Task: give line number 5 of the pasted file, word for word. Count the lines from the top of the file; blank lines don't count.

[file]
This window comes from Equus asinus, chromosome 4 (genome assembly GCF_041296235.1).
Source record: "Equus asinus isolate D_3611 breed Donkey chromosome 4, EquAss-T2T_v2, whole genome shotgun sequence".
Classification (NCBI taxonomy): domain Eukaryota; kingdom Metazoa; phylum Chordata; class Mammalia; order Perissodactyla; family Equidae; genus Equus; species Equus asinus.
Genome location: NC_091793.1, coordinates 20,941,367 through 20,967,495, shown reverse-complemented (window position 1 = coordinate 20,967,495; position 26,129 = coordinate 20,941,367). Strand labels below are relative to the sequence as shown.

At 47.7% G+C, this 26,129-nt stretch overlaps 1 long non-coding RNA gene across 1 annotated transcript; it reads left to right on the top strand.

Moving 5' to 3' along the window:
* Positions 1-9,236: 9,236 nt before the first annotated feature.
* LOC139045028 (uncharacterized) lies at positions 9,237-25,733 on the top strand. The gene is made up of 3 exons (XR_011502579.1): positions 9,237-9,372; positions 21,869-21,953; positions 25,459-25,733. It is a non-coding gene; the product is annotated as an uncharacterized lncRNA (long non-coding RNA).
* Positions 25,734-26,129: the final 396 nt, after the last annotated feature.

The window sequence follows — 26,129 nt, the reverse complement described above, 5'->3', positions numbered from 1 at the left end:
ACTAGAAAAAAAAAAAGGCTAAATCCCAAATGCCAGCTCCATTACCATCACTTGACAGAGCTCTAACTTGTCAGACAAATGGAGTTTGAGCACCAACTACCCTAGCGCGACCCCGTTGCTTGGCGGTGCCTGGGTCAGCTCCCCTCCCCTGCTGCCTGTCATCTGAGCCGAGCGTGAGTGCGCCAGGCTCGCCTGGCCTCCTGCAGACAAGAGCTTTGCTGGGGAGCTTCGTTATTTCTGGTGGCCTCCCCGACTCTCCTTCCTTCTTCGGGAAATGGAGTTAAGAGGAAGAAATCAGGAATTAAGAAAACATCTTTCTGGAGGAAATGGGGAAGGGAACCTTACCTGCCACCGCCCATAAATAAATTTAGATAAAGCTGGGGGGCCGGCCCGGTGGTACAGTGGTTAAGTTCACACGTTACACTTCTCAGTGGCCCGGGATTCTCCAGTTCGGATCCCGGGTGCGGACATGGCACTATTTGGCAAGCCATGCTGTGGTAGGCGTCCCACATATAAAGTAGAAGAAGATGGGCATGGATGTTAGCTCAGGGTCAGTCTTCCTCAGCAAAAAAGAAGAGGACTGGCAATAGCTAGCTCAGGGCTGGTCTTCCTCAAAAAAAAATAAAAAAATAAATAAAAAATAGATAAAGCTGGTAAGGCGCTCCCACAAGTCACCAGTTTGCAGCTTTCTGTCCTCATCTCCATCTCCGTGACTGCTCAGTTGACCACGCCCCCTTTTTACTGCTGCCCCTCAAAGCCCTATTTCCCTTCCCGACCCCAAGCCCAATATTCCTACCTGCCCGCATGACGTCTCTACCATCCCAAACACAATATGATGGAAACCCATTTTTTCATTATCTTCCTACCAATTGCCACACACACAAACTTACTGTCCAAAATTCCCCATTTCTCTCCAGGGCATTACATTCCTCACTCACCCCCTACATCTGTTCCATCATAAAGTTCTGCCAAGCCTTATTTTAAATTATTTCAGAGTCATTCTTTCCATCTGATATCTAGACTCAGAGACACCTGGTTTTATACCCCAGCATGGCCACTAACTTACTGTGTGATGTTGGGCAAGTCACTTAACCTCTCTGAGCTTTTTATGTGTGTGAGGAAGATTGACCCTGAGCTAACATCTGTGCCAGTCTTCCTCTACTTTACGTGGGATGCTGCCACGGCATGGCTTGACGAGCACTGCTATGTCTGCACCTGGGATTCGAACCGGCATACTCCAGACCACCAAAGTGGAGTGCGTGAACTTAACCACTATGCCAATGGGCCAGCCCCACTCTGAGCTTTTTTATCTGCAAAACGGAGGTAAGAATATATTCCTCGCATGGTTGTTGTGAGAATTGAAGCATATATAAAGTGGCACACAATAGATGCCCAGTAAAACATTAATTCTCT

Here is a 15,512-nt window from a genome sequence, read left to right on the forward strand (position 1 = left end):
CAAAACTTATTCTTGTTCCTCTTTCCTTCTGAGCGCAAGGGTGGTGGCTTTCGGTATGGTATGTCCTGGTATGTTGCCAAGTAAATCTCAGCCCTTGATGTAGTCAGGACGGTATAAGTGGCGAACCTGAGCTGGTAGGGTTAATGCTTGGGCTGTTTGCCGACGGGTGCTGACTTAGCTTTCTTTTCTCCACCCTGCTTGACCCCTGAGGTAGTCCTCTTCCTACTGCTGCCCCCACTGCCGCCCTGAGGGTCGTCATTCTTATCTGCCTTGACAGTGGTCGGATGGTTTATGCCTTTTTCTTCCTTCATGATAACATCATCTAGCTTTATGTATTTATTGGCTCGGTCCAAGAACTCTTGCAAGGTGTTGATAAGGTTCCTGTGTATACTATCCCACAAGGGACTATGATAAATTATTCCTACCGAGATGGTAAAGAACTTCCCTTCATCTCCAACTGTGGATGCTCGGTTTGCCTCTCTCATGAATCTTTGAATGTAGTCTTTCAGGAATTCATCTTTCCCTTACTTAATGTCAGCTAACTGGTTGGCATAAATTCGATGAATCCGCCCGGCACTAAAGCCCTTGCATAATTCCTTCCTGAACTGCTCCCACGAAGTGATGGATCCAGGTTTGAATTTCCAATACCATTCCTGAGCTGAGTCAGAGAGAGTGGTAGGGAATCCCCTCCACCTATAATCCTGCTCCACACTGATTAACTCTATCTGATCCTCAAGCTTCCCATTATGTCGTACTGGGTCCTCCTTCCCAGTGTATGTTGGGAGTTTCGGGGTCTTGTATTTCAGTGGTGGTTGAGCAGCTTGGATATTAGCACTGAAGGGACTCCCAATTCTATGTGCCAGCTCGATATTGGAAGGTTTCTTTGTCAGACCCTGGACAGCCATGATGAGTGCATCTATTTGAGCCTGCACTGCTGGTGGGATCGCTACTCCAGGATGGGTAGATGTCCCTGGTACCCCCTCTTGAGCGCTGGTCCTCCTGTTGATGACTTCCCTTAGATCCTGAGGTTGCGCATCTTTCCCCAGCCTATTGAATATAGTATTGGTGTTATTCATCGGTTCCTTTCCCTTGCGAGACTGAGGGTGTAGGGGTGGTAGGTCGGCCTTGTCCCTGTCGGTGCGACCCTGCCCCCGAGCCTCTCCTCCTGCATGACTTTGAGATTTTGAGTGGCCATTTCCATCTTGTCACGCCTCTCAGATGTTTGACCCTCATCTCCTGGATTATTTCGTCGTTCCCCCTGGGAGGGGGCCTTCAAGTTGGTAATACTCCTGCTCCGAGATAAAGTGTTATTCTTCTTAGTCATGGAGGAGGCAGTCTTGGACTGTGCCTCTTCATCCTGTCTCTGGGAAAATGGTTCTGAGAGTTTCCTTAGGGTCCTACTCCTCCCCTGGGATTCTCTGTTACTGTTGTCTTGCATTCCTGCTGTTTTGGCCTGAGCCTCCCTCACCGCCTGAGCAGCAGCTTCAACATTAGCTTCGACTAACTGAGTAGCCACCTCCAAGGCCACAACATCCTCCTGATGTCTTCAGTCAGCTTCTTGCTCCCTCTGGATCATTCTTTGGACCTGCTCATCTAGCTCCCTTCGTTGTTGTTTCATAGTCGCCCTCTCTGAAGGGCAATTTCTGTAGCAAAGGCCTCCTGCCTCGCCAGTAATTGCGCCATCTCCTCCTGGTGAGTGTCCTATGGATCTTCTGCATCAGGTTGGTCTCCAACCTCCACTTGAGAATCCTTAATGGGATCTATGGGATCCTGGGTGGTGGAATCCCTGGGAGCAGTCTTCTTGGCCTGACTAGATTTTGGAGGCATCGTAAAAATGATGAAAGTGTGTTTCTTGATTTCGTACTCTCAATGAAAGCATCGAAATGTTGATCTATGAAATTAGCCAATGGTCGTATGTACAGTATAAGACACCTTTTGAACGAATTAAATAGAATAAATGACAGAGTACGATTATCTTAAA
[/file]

At 47.7% G+C, this 26,129-nt stretch overlaps 1 long non-coding RNA gene across 1 annotated transcript; it reads left to right on the top strand.